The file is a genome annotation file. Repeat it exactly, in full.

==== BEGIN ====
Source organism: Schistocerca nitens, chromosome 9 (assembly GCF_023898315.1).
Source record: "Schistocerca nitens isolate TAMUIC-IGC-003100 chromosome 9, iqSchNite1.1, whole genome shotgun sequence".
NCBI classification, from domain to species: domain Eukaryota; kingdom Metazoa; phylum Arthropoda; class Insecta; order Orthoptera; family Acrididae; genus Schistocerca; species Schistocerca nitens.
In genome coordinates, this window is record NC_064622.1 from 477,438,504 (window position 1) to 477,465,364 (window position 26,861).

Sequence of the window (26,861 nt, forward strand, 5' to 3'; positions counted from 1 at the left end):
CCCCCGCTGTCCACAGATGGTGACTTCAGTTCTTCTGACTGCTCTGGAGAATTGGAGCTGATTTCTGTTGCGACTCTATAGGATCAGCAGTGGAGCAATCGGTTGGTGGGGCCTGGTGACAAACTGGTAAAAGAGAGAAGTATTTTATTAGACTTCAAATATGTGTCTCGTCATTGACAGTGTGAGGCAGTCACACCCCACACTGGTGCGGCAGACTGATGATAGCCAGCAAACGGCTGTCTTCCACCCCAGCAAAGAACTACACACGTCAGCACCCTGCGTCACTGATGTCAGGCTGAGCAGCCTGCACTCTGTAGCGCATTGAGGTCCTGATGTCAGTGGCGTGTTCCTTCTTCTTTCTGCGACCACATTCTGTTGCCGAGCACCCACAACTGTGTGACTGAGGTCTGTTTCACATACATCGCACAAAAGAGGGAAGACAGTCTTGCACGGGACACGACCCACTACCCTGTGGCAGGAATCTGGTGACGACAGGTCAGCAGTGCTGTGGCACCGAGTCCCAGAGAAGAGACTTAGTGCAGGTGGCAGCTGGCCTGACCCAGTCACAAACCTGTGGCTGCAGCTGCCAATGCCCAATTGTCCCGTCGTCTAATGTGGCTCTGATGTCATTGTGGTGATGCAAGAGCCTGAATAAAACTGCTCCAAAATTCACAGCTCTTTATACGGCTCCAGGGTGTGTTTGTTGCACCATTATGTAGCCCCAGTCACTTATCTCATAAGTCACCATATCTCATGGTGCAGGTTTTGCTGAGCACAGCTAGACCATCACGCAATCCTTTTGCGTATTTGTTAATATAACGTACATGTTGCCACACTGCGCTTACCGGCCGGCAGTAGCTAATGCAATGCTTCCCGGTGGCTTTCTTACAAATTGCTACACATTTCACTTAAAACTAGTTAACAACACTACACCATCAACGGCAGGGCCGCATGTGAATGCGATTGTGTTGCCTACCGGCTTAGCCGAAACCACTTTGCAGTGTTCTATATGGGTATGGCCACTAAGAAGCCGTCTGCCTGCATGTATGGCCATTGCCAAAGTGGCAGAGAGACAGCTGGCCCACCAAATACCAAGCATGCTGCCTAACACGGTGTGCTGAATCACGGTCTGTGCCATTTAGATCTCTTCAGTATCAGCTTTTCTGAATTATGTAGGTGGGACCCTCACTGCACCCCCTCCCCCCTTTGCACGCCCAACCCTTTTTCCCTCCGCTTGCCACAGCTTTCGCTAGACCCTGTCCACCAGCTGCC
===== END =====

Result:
Source organism: Schistocerca nitens, chromosome 9 (assembly GCF_023898315.1).
Source record: "Schistocerca nitens isolate TAMUIC-IGC-003100 chromosome 9, iqSchNite1.1, whole genome shotgun sequence".
NCBI classification, from domain to species: domain Eukaryota; kingdom Metazoa; phylum Arthropoda; class Insecta; order Orthoptera; family Acrididae; genus Schistocerca; species Schistocerca nitens.
In genome coordinates, this window is record NC_064622.1 from 477,438,504 (window position 1) to 477,465,364 (window position 26,861).

Sequence of the window (26,861 nt, forward strand, 5' to 3'; positions counted from 1 at the left end):
CCCCCGCTGTCCACAGATGGTGACTTCAGTTCTTCTGACTGCTCTGGAGAATTGGAGCTGATTTCTGTTGCGACTCTATAGGATCAGCAGTGGAGCAATCGGTTGGTGGGGCCTGGTGACAAACTGGTAAAAGAGAGAAGTATTTTATTAGACTTCAAATATGTGTCTCGTCATTGACAGTGTGAGGCAGTCACACCCCACACTGGTGCGGCAGACTGATGATAGCCAGCAAACGGCTGTCTTCCACCCCAGCAAAGAACTACACACGTCAGCACCCTGCGTCACTGATGTCAGGCTGAGCAGCCTGCACTCTGTAGCGCATTGAGGTCCTGATGTCAGTGGCGTGTTCCTTCTTCTTTCTGCGACCACATTCTGTTGCCGAGCACCCACAACTGTGTGACTGAGGTCTGTTTCACATACATCGCACAAAAGAGGGAAGACAGTCTTGCACGGGACACGACCCACTACCCTGTGGCAGGAATCTGGTGACGACAGGTCAGCAGTGCTGTGGCACCGAGTCCCAGAGAAGAGACTTAGTGCAGGTGGCAGCTGGCCTGACCCAGTCACAAACCTGTGGCTGCAGCTGCCAATGCCCAATTGTCCCGTCGTCTAATGTGGCTCTGATGTCATTGTGGTGATGCAAGAGCCTGAATAAAACTGCTCCAAAATTCACAGCTCTTTATACGGCTCCAGGGTGTGTTTGTTGCACCATTATGTAGCCCCAGTCACTTATCTCATAAGTCACCATATCTCATGGTGCAGGTTTTGCTGAGCACAGCTAGACCATCACGCAATCCTTTTGCGTATTTGTTAATATAACGTACATGTTGCCACACTGCGCTTACCGGCCGGCAGTAGCTAATGCAATGCTTCCCGGTGGCTTTCTTACAAATTGCTACACATTTCACTTAAAACTAGTTAACAACACTACACCATCAACGGCAGGGCCGCATGTGAATGCGATTGTGTTGCCTACCGGCTTAGCCGAAACCACTTTGCAGTGTTCTATATGGGTATGGCCACTAAGAAGCCGTCTGCCTGCATGTATGGCCATTGCCAAAGTGGCAGAGAGACAGCTGGCCCACCAAATACCAAGCATGCTGCCTAACACGGTGTGCTGAATCACGGTCTGTGCCATTTAGATCTCTTCAGTATCAGCTTTTCTGAATTATGTAGGTGGGACCCTCACTGCACCCCCTCCCCCCTTTGCACGCCCAACCCTTTTTCCCTCCGCTTGCCACAGCTTTCGCTAGACCCTGTCCACCAGCTGCC